The New Kickoff Rule And How It Affects The Detroit Lions

Today, the NFL’s Competition Committee passed a new rule which moves kickoffs upward 5 yards to the 35-yard line and limits the kickoff team’s players to 5 yards for their running starts.  The goal of the new change is to prevent injuries on the play.   The committee decided not to remove the two-man wedge, which is debated as the most dangerous part of the play.  At one point, they even considered taking out the play completely.

The kickoff, which is such an exciting play, will be so different.  The number of returns will decrease greatly while the touchbacks will increase.  In 1993, the ball was kicked from the 35-yard line and there were only 4 returns for touchdown the whole year.  For some teams, they rely on this play to help them win each week. Josh Cribbs and Devin Hester, who are the best returners in the league, have spoken out about the issue.

Josh Cribbs:

NFL rule changes are B.S. U not making the game any safer. U messing a great a sport. Trynna (trying to) hide behind safety just to add 2 games.

Devin Hester:

I see the NFL is trying to take the kickoff game out. They already punt out of bounds. What’s next?

The Lions averaged 24.9 yards per kickoff return last year, the fourth best average in the NFL.  Stefan Logan is defintely one of the better returners in the league.  He is blazing fast and scored on a 105-yard return for a touchdown last year.  Not giving Logan as many chances to return the ball hurts the Lions.  It may help the Lions chose a kicker because they probably don’t have enough room for two.  The dependable and aging Jason Hanson suffered an injury last year that sidelined him for the last eight weeks.  Jason Hanson came in and did a great job of replacing him, going 13 for 16 on field goals.  The five yards should now allow Hanson to make the endzone pretty easily now.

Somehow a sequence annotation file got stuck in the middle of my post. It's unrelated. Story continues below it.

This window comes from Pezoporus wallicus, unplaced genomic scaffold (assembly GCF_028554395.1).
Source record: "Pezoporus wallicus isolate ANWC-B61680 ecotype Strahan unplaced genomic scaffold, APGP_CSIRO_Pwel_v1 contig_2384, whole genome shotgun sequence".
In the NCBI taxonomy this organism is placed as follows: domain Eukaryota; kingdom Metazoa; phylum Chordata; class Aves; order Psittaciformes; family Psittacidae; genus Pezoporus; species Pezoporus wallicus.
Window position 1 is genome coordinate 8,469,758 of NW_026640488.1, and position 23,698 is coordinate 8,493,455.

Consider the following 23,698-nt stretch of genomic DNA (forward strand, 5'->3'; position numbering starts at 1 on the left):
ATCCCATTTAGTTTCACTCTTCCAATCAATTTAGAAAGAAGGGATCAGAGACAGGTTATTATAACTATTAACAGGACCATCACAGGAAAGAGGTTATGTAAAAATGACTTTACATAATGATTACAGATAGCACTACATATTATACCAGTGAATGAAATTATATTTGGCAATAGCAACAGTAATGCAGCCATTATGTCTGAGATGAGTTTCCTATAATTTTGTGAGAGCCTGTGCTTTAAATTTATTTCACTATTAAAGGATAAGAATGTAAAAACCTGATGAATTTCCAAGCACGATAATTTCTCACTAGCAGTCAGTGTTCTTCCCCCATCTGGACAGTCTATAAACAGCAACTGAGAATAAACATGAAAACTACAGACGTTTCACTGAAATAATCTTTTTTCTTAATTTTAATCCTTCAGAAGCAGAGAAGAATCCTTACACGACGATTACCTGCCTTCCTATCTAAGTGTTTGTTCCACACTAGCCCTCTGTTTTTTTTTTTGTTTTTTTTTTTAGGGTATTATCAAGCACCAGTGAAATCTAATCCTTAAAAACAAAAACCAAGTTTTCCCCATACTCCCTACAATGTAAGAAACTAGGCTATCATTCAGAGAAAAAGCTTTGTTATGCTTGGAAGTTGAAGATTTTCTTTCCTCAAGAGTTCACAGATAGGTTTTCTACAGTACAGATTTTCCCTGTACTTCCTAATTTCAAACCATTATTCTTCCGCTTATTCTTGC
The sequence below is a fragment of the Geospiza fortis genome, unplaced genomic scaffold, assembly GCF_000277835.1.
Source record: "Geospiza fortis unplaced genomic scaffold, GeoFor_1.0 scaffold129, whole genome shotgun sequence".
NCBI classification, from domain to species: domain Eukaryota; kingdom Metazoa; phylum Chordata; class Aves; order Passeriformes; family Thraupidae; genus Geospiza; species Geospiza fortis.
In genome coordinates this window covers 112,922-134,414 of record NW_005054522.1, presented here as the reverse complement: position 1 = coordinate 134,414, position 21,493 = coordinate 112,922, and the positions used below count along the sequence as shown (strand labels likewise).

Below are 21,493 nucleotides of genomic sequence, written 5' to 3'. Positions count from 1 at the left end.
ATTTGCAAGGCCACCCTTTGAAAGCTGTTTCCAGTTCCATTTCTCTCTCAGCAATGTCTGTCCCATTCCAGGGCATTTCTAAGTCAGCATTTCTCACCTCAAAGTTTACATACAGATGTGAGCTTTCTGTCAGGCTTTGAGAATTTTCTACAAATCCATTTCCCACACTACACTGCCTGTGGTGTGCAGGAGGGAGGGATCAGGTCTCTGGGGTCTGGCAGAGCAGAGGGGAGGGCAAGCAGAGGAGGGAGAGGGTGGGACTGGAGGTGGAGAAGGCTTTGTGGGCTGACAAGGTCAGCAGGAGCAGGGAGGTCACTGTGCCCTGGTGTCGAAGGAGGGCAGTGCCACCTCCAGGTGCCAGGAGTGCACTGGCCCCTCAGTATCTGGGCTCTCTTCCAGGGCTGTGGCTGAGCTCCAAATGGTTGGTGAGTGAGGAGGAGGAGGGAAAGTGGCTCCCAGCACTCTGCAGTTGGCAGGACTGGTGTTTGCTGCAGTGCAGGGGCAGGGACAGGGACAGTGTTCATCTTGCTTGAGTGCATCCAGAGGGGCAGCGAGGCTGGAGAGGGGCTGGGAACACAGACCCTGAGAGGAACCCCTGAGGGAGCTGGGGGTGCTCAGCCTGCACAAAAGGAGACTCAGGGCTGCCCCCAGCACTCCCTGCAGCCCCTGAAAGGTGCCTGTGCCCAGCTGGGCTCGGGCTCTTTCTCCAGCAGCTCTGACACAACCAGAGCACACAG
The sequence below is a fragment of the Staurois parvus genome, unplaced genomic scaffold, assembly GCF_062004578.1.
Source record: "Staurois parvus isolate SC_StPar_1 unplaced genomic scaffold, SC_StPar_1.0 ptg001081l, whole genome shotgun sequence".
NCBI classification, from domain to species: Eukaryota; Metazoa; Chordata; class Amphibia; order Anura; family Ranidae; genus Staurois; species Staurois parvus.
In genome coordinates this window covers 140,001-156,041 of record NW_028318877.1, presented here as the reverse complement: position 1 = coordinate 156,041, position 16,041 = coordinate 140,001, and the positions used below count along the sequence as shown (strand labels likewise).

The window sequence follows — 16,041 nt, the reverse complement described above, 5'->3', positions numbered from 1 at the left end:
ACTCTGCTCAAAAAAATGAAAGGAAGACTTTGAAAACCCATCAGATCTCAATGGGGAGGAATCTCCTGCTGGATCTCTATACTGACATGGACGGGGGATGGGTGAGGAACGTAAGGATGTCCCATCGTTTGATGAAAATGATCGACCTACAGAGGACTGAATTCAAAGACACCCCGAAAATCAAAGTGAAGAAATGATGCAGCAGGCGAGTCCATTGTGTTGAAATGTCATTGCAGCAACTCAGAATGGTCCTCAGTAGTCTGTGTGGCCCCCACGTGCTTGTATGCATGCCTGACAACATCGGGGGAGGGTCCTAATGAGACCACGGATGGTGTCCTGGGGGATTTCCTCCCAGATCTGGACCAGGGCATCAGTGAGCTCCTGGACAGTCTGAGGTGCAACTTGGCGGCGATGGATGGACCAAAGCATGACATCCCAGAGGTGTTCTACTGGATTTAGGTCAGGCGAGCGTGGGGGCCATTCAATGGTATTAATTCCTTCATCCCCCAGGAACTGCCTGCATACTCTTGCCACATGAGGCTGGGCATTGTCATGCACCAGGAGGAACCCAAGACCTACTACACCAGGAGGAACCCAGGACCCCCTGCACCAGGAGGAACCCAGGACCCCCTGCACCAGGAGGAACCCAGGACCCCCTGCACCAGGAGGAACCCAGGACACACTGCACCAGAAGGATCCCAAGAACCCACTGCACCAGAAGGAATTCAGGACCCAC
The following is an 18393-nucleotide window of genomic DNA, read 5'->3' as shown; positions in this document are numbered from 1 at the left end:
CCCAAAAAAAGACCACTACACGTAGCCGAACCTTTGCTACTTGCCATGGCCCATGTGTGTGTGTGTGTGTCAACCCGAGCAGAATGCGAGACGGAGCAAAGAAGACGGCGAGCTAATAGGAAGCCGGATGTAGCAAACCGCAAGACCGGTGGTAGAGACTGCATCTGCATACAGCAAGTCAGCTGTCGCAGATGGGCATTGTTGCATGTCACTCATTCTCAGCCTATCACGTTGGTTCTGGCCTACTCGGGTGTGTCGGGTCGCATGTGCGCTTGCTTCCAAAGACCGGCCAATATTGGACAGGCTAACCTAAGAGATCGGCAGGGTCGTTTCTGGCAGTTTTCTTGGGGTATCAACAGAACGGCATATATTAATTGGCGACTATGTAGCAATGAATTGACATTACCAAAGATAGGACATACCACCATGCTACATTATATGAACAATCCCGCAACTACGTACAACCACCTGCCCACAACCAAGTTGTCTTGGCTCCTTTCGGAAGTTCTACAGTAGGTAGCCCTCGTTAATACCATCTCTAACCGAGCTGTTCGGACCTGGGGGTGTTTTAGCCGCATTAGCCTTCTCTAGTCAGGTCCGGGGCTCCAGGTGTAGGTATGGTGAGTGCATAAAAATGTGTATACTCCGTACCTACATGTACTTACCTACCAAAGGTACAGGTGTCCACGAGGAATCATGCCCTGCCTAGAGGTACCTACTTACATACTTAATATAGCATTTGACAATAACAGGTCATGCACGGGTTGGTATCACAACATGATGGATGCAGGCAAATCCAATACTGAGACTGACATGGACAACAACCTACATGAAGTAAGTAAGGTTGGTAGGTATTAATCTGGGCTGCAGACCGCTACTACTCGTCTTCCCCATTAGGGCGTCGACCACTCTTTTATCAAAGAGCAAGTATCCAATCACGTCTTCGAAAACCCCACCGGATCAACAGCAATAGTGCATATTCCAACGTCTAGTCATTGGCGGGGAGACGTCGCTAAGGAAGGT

I don’t think the new ruling was needed or will have an effect on player safety.  The play won’t slow down, the coverage team will still be able to get up to full speed.  It takes out the “electricity” of the play and won’t have much of an impact on the game now.  The NFL wants to reduce injury but they decided to keep the two-man wedge.  The only positive I see is that I can now leave the room after a score and not worry about missing a big play on the kickoff.

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Topics: Competition Commitee, Dave Rayner, Jason Hanson, Kickoff Change, NFL, Stefan Logan

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